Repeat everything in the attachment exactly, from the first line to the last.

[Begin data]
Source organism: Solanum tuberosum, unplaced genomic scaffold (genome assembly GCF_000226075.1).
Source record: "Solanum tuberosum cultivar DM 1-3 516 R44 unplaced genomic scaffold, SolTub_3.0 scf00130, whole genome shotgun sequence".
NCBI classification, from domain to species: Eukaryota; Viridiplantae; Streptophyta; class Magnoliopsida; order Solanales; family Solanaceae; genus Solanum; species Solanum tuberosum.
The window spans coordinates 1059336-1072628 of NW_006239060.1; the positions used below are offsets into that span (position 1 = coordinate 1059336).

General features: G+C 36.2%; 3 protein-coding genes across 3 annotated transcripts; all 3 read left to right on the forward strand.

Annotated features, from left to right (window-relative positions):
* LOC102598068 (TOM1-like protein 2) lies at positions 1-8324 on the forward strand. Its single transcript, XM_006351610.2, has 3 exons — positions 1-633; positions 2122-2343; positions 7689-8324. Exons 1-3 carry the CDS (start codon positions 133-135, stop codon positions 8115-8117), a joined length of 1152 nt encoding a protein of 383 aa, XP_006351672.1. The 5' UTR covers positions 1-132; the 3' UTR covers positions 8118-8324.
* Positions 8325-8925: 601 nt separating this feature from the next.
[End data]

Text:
Source organism: Solanum tuberosum, unplaced genomic scaffold (genome assembly GCF_000226075.1).
Source record: "Solanum tuberosum cultivar DM 1-3 516 R44 unplaced genomic scaffold, SolTub_3.0 scf00130, whole genome shotgun sequence".
NCBI classification, from domain to species: Eukaryota; Viridiplantae; Streptophyta; class Magnoliopsida; order Solanales; family Solanaceae; genus Solanum; species Solanum tuberosum.
The window spans coordinates 1059336-1072628 of NW_006239060.1; the positions used below are offsets into that span (position 1 = coordinate 1059336).

General features: G+C 36.2%; 3 protein-coding genes across 3 annotated transcripts; all 3 read left to right on the forward strand.

Annotated features, from left to right (window-relative positions):
* LOC102598068 (TOM1-like protein 2) lies at positions 1-8324 on the forward strand. Its single transcript, XM_006351610.2, has 3 exons — positions 1-633; positions 2122-2343; positions 7689-8324. Exons 1-3 carry the CDS (start codon positions 133-135, stop codon positions 8115-8117), a joined length of 1152 nt encoding a protein of 383 aa, XP_006351672.1. The 5' UTR covers positions 1-132; the 3' UTR covers positions 8118-8324.
* Positions 8325-8925: 601 nt separating this feature from the next.